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(function() { ... })


omgRawr
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You know how some JavaScript files start with this:

(function()  {...})

Well, I don't get what that does. I know that it creates a nameless function (please correct me if I'm wrong) but other than that, I have absolutely no clue why they do this. What is the purpose of doing that?

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I've never seen that exactly as you have it written, but I've seen/used things very similar, using array/object literals (basically, JSON syntax). Example:

fa=[	function(){		// do something;	},	function(){		// do something;	},	function(){		// do something;	}];// And you call one of the functions in the array like this:fa[0]();

Using the new Array() constructor would make it look more like your example. Eg:

fa=new Array (	function(){		// do something;	});

Especially if you changed the placement of the parens (but I wouldn't like that look).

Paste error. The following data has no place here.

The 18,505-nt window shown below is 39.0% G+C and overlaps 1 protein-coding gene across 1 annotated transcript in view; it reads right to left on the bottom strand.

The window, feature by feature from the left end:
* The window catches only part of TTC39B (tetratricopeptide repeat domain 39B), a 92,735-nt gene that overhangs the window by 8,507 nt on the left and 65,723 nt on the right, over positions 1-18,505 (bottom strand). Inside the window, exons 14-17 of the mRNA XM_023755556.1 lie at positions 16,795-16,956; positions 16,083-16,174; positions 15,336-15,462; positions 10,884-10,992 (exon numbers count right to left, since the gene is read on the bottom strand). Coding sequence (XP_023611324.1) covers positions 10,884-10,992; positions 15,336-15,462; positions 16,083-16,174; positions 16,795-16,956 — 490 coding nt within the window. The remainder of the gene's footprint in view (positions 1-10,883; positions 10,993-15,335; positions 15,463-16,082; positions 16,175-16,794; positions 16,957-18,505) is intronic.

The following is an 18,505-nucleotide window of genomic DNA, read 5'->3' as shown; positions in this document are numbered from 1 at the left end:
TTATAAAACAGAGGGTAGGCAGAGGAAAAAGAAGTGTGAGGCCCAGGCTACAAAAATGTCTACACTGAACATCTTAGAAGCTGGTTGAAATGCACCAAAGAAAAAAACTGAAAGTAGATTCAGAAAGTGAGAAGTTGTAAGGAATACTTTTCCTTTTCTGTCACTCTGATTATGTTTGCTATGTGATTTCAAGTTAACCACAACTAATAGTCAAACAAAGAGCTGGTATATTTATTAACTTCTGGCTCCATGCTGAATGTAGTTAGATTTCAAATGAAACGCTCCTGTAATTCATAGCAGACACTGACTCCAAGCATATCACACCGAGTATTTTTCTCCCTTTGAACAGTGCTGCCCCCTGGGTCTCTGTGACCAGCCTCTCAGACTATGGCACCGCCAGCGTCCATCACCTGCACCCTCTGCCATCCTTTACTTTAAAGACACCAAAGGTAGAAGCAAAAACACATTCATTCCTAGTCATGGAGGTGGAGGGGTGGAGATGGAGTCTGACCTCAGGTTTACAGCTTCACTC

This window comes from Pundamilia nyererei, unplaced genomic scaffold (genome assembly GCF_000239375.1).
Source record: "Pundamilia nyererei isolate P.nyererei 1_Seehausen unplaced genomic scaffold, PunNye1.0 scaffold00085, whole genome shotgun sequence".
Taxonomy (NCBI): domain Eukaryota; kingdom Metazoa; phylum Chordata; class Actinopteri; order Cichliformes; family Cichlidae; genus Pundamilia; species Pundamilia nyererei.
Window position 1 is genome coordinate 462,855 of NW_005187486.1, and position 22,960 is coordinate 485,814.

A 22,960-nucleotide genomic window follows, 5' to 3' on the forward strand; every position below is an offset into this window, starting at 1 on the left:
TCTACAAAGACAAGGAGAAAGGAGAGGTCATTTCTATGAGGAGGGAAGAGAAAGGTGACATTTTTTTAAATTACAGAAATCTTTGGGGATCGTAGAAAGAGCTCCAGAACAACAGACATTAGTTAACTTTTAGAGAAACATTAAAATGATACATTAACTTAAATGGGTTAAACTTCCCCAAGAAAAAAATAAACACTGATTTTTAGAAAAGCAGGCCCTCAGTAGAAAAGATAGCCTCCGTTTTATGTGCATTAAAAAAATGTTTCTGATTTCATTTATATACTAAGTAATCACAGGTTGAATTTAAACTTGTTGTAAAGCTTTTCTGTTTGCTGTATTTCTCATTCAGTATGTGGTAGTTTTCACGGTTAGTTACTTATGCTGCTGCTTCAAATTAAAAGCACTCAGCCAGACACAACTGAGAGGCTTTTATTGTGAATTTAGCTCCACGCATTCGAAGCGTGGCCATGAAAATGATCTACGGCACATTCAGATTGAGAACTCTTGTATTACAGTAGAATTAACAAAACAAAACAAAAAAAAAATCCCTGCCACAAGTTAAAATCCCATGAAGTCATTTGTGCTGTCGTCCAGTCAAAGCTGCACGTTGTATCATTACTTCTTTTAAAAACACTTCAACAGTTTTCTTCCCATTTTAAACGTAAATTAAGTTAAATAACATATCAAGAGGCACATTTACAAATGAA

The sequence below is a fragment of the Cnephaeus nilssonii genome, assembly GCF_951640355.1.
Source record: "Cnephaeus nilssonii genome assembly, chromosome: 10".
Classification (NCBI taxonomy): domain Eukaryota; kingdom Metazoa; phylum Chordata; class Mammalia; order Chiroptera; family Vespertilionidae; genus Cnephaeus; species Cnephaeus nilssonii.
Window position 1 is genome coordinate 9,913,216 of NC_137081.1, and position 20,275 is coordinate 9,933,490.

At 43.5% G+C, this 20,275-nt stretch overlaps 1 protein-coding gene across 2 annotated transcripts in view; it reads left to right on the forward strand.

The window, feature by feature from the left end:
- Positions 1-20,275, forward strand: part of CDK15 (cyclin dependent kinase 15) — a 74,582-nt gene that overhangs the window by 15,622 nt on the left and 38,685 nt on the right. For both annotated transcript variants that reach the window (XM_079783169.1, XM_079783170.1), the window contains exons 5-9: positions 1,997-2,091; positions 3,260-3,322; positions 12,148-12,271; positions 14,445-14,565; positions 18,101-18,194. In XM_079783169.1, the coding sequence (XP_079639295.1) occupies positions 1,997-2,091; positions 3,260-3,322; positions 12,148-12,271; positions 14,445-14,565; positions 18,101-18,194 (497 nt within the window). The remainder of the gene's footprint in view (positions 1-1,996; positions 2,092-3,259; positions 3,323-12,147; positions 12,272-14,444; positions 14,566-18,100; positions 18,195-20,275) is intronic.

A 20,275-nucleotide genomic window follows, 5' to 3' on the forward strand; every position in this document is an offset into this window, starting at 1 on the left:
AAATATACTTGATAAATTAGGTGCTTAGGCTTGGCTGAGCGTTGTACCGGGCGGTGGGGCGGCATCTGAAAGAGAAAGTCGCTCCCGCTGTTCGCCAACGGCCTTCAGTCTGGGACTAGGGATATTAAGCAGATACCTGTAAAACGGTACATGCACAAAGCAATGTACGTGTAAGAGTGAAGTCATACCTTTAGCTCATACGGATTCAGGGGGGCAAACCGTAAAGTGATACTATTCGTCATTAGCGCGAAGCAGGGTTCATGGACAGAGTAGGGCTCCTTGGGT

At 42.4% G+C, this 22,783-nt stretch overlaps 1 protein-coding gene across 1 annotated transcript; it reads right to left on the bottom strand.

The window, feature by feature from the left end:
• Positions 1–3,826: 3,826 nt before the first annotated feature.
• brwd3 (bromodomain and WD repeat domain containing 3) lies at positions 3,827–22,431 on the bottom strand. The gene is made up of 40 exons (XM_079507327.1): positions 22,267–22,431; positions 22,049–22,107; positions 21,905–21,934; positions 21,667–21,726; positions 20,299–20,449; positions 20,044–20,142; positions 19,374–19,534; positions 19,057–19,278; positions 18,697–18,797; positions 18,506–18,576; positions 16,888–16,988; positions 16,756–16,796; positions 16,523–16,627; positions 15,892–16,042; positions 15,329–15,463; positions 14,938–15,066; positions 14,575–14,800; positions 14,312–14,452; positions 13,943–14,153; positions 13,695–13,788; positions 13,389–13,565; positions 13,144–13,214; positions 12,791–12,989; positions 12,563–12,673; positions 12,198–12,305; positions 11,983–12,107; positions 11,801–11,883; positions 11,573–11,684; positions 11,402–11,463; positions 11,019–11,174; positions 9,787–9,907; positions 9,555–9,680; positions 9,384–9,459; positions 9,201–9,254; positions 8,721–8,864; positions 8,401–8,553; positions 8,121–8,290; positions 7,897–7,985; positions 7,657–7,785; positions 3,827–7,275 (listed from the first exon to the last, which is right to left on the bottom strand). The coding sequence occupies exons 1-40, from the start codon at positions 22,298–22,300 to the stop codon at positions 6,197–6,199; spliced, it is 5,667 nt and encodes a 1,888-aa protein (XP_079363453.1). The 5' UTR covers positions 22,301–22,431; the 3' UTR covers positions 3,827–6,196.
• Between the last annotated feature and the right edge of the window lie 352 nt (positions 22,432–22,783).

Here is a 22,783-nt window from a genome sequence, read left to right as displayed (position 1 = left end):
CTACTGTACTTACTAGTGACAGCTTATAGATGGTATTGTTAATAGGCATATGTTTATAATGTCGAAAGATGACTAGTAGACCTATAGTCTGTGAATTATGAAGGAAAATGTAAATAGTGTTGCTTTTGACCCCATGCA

Edited by Deirdre's Dad
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In addition to defining the function, it's usually also executed immediately:(function() {})();That's generally used to execute whatever code you want to run inside its own scope so that it doesn't interfere with other defined variables or functions. That's also one way to define objects and classes in a certain namespace.

Edited by justsomeguy
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  • 1 month later...

That is lambda* notation - it is just saying "assign the following function to the variable 'something', so it can be called later by invoking 'something()'". It is the same as writing function something() { ... }.*article not entirely relevant, but it's where the term came from.

Edited by Synook
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